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Items: 1 to 20 of 115

1.

Aberrant "deep connectivity" in autism: A cortico-subcortical functional connectivity magnetic resonance imaging study.

Maximo JO, Kana RK.

Autism Res. 2019 Jan 9. doi: 10.1002/aur.2058. [Epub ahead of print]

PMID:
30624021
2.

Increased Functional Connectivity Between Subcortical and Cortical Resting-State Networks in Autism Spectrum Disorder.

Cerliani L, Mennes M, Thomas RM, Di Martino A, Thioux M, Keysers C.

JAMA Psychiatry. 2015 Aug;72(8):767-77. doi: 10.1001/jamapsychiatry.2015.0101.

3.

Dynamic functional connectivity analysis reveals decreased variability of the default-mode network in developing autistic brain.

He C, Chen Y, Jian T, Chen H, Guo X, Wang J, Wu L, Chen H, Duan X.

Autism Res. 2018 Nov;11(11):1479-1493. doi: 10.1002/aur.2020. Epub 2018 Oct 1.

PMID:
30270547
4.

Regional specificity of aberrant thalamocortical connectivity in autism.

Nair A, Carper RA, Abbott AE, Chen CP, Solders S, Nakutin S, Datko MC, Fishman I, Müller RA.

Hum Brain Mapp. 2015 Nov;36(11):4497-511. doi: 10.1002/hbm.22938. Epub 2015 Aug 19.

5.

Atypical longitudinal development of functional connectivity in adolescents with autism spectrum disorder.

Lawrence KE, Hernandez LM, Bookheimer SY, Dapretto M.

Autism Res. 2019 Jan;12(1):53-65. doi: 10.1002/aur.1971. Epub 2018 Oct 30.

PMID:
30375176
6.

Aberrant functional connectivity of inhibitory control networks in children with autism spectrum disorder.

Voorhies W, Dajani DR, Vij SG, Shankar S, Turan TO, Uddin LQ.

Autism Res. 2018 Nov;11(11):1468-1478. doi: 10.1002/aur.2014. Epub 2018 Oct 1.

PMID:
30270514
7.

Underconnected, But Not Broken? Dynamic Functional Connectivity MRI Shows Underconnectivity in Autism Is Linked to Increased Intra-Individual Variability Across Time.

Falahpour M, Thompson WK, Abbott AE, Jahedi A, Mulvey ME, Datko M, Liu TT, Müller RA.

Brain Connect. 2016 Jun;6(5):403-14. doi: 10.1089/brain.2015.0389. Epub 2016 Apr 22.

8.

Cerebro-cerebellar Resting-State Functional Connectivity in Children and Adolescents with Autism Spectrum Disorder.

Khan AJ, Nair A, Keown CL, Datko MC, Lincoln AJ, Müller RA.

Biol Psychiatry. 2015 Nov 1;78(9):625-34. doi: 10.1016/j.biopsych.2015.03.024. Epub 2015 Apr 1.

9.

Aberrant Cerebellar-Cerebral Functional Connectivity in Children and Adolescents With Autism Spectrum Disorder.

Hanaie R, Mohri I, Kagitani-Shimono K, Tachibana M, Matsuzaki J, Hirata I, Nagatani F, Watanabe Y, Katayama T, Taniike M.

Front Hum Neurosci. 2018 Nov 13;12:454. doi: 10.3389/fnhum.2018.00454. eCollection 2018.

10.

Patterns of Atypical Functional Connectivity and Behavioral Links in Autism Differ Between Default, Salience, and Executive Networks.

Abbott AE, Nair A, Keown CL, Datko M, Jahedi A, Fishman I, Müller RA.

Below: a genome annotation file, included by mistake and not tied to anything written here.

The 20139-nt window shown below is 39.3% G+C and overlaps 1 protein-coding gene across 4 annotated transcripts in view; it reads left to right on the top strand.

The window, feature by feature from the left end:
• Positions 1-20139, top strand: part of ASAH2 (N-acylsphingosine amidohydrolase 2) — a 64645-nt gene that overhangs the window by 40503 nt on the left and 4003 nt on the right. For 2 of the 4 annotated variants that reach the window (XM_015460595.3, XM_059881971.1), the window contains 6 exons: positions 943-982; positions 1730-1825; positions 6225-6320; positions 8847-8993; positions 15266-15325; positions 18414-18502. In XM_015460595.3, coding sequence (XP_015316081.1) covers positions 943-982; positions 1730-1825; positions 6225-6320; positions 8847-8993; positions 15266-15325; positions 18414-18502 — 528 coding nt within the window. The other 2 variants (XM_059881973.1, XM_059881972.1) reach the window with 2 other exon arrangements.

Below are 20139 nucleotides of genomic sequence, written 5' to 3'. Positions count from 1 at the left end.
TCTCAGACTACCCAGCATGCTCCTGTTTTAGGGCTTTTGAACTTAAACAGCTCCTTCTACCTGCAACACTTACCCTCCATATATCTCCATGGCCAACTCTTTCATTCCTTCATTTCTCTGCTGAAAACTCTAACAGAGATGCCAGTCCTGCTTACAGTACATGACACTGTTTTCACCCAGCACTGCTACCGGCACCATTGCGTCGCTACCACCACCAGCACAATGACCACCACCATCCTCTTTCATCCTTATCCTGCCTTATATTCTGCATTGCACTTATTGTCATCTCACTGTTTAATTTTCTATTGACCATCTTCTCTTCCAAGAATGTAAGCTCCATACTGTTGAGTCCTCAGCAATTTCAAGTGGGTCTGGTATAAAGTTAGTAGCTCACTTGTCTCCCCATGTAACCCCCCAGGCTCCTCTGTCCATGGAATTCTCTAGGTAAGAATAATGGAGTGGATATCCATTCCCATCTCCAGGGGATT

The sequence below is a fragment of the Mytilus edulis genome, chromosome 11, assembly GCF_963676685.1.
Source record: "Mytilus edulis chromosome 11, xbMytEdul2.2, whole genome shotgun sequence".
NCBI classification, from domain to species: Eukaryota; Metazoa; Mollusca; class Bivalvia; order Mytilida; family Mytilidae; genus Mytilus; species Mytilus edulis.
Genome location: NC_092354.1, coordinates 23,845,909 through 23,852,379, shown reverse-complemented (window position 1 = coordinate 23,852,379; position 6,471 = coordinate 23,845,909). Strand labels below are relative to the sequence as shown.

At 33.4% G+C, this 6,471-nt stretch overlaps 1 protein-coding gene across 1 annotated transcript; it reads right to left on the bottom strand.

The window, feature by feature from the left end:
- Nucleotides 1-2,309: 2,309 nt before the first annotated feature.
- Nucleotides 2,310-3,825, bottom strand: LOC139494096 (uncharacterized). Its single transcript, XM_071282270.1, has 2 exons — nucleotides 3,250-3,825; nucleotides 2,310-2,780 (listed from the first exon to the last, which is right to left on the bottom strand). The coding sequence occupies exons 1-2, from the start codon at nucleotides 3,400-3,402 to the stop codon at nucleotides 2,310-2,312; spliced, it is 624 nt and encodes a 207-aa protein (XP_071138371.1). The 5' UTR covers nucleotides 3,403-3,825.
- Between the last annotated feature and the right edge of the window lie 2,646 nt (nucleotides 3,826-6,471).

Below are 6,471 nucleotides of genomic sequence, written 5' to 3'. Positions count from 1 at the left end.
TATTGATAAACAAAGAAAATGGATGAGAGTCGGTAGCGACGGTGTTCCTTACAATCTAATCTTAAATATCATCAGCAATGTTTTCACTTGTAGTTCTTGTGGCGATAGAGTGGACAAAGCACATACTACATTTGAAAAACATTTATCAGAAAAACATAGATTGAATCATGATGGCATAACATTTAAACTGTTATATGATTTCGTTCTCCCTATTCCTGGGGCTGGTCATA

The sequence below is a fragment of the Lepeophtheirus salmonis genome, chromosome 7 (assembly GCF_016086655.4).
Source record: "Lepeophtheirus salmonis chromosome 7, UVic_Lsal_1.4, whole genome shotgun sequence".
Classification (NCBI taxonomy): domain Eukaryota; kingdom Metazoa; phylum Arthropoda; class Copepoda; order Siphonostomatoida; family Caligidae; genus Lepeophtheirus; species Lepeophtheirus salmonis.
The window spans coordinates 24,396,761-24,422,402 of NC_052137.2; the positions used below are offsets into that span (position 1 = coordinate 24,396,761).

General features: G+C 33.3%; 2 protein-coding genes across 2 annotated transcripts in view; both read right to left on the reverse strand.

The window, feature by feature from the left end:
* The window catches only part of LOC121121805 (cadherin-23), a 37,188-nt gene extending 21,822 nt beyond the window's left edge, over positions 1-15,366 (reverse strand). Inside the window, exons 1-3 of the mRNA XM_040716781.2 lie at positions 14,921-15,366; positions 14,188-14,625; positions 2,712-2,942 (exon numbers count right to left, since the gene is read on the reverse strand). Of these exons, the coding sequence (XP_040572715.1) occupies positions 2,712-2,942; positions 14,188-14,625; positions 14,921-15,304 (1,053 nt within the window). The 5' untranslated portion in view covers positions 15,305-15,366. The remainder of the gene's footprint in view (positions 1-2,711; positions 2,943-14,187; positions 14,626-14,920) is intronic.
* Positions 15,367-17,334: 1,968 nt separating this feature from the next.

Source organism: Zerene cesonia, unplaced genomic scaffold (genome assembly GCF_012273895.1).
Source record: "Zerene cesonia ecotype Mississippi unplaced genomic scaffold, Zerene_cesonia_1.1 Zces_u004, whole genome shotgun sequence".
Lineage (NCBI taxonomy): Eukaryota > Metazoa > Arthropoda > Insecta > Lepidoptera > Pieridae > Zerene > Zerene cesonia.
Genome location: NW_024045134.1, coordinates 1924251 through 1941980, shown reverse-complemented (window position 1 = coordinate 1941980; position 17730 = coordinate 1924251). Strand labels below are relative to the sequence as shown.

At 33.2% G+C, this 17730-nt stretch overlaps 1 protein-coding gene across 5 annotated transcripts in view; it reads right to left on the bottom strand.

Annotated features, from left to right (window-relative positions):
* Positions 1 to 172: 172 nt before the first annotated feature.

Cereb Cortex. 2016 Oct;26(10):4034-45. doi: 10.1093/cercor/bhv191. Epub 2015 Sep 7.

11.

Aberrant functional connectivity of neural circuits associated with social and sensorimotor deficits in young children with autism spectrum disorder.

Chen H, Wang J, Uddin LQ, Wang X, Guo X, Lu F, Duan X, Wu L, Chen H.

Autism Res. 2018 Dec;11(12):1643-1652. doi: 10.1002/aur.2029. Epub 2018 Nov 26.

PMID:
30475453
12.

Resting-state functional under-connectivity within and between large-scale cortical networks across three low-frequency bands in adolescents with autism.

Duan X, Chen H, He C, Long Z, Guo X, Zhou Y, Uddin LQ, Chen H.

Prog Neuropsychopharmacol Biol Psychiatry. 2017 Oct 3;79(Pt B):434-441. doi: 10.1016/j.pnpbp.2017.07.027. Epub 2017 Aug 3.

PMID:
28779909
13.

Impact of methodological variables on functional connectivity findings in autism spectrum disorders.

Nair A, Keown CL, Datko M, Shih P, Keehn B, Müller RA.

Hum Brain Mapp. 2014 Aug;35(8):4035-48. doi: 10.1002/hbm.22456. Epub 2014 Jan 22.

14.

Deficient visuospatial working memory functions and neural correlates of the default-mode network in adolescents with autism spectrum disorder.

Chien HY, Gau SS, Isaac Tseng WY.

Autism Res. 2016 Oct;9(10):1058-1072. doi: 10.1002/aur.1607. Epub 2016 Feb 1.

PMID:
26829405
15.

Psychotropic medication use in autism spectrum disorders may affect functional brain connectivity.

Linke AC, Olson L, Gao Y, Fishman I, Müller RA.

Biol Psychiatry Cogn Neurosci Neuroimaging. 2017 Sep;2(6):518-527. doi: 10.1016/j.bpsc.2017.06.008.

16.

Developmental changes in large-scale network connectivity in autism.

Nomi JS, Uddin LQ.

Neuroimage Clin. 2015 Mar 6;7:732-41. doi: 10.1016/j.nicl.2015.02.024. eCollection 2015.

17.

Disrupted cortical connectivity theory as an explanatory model for autism spectrum disorders.

Kana RK, Libero LE, Moore MS.

Phys Life Rev. 2011 Dec;8(4):410-37. doi: 10.1016/j.plrev.2011.10.001. Epub 2011 Oct 13. Review.

PMID:
22018722
18.

Atypical cross talk between mentalizing and mirror neuron networks in autism spectrum disorder.

Fishman I, Keown CL, Lincoln AJ, Pineda JA, Müller RA.

JAMA Psychiatry. 2014 Jul 1;71(7):751-60. doi: 10.1001/jamapsychiatry.2014.83.

19.

Local resting state functional connectivity in autism: site and cohort variability and the effect of eye status.

Nair S, Jao Keehn RJ, Berkebile MM, Maximo JO, Witkowska N, Müller RA.

Brain Imaging Behav. 2018 Feb;12(1):168-179. doi: 10.1007/s11682-017-9678-y.

PMID:
28197860
20.

Thalamocortical dysconnectivity in autism spectrum disorder: An analysis of the Autism Brain Imaging Data Exchange.

Woodward ND, Giraldo-Chica M, Rogers B, Cascio CJ.

Biol Psychiatry Cogn Neurosci Neuroimaging. 2017 Jan;2(1):76-84. doi: 10.1016/j.bpsc.2016.09.002.

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